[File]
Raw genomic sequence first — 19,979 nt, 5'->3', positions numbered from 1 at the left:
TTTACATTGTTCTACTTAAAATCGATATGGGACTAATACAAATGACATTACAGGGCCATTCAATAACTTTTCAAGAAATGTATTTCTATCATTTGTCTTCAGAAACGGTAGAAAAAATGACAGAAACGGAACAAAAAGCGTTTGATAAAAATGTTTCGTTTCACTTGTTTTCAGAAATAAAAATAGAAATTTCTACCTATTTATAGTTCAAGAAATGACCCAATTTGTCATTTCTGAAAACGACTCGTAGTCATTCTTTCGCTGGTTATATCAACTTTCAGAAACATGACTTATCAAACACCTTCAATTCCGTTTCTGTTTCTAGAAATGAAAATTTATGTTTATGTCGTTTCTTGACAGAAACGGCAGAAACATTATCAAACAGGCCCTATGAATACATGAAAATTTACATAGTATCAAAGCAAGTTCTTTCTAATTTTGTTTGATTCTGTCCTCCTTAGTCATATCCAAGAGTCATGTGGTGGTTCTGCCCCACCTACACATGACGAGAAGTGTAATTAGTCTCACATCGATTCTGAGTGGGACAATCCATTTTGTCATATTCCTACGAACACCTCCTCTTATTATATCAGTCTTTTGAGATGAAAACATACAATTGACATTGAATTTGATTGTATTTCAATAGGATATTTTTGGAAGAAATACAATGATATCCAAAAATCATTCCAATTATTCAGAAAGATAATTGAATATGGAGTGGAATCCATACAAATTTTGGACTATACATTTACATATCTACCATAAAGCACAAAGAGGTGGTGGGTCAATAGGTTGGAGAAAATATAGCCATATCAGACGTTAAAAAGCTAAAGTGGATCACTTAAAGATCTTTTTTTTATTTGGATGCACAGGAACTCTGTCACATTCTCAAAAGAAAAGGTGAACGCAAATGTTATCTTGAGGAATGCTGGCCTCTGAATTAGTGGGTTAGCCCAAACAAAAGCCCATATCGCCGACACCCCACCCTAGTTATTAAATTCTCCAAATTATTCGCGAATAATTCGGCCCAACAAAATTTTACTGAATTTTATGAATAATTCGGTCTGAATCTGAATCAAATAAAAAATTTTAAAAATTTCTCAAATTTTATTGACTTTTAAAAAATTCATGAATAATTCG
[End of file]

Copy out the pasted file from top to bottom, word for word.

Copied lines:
Raw genomic sequence first — 19,979 nt, 5'->3', positions numbered from 1 at the left:
TTTACATTGTTCTACTTAAAATCGATATGGGACTAATACAAATGACATTACAGGGCCATTCAATAACTTTTCAAGAAATGTATTTCTATCATTTGTCTTCAGAAACGGTAGAAAAAATGACAGAAACGGAACAAAAAGCGTTTGATAAAAATGTTTCGTTTCACTTGTTTTCAGAAATAAAAATAGAAATTTCTACCTATTTATAGTTCAAGAAATGACCCAATTTGTCATTTCTGAAAACGACTCGTAGTCATTCTTTCGCTGGTTATATCAACTTTCAGAAACATGACTTATCAAACACCTTCAATTCCGTTTCTGTTTCTAGAAATGAAAATTTATGTTTATGTCGTTTCTTGACAGAAACGGCAGAAACATTATCAAACAGGCCCTATGAATACATGAAAATTTACATAGTATCAAAGCAAGTTCTTTCTAATTTTGTTTGATTCTGTCCTCCTTAGTCATATCCAAGAGTCATGTGGTGGTTCTGCCCCACCTACACATGACGAGAAGTGTAATTAGTCTCACATCGATTCTGAGTGGGACAATCCATTTTGTCATATTCCTACGAACACCTCCTCTTATTATATCAGTCTTTTGAGATGAAAACATACAATTGACATTGAATTTGATTGTATTTCAATAGGATATTTTTGGAAGAAATACAATGATATCCAAAAATCATTCCAATTATTCAGAAAGATAATTGAATATGGAGTGGAATCCATACAAATTTTGGACTATACATTTACATATCTACCATAAAGCACAAAGAGGTGGTGGGTCAATAGGTTGGAGAAAATATAGCCATATCAGACGTTAAAAAGCTAAAGTGGATCACTTAAAGATCTTTTTTTTATTTGGATGCACAGGAACTCTGTCACATTCTCAAAAGAAAAGGTGAACGCAAATGTTATCTTGAGGAATGCTGGCCTCTGAATTAGTGGGTTAGCCCAAACAAAAGCCCATATCGCCGACACCCCACCCTAGTTATTAAATTCTCCAAATTATTCGCGAATAATTCGGCCCAACAAAATTTTACTGAATTTTATGAATAATTCGGTCTGAATCTGAATCAAATAAAAAATTTTAAAAATTTCTCAAATTTTATTGACTTTTAAAAAATTCATGAATAATTCG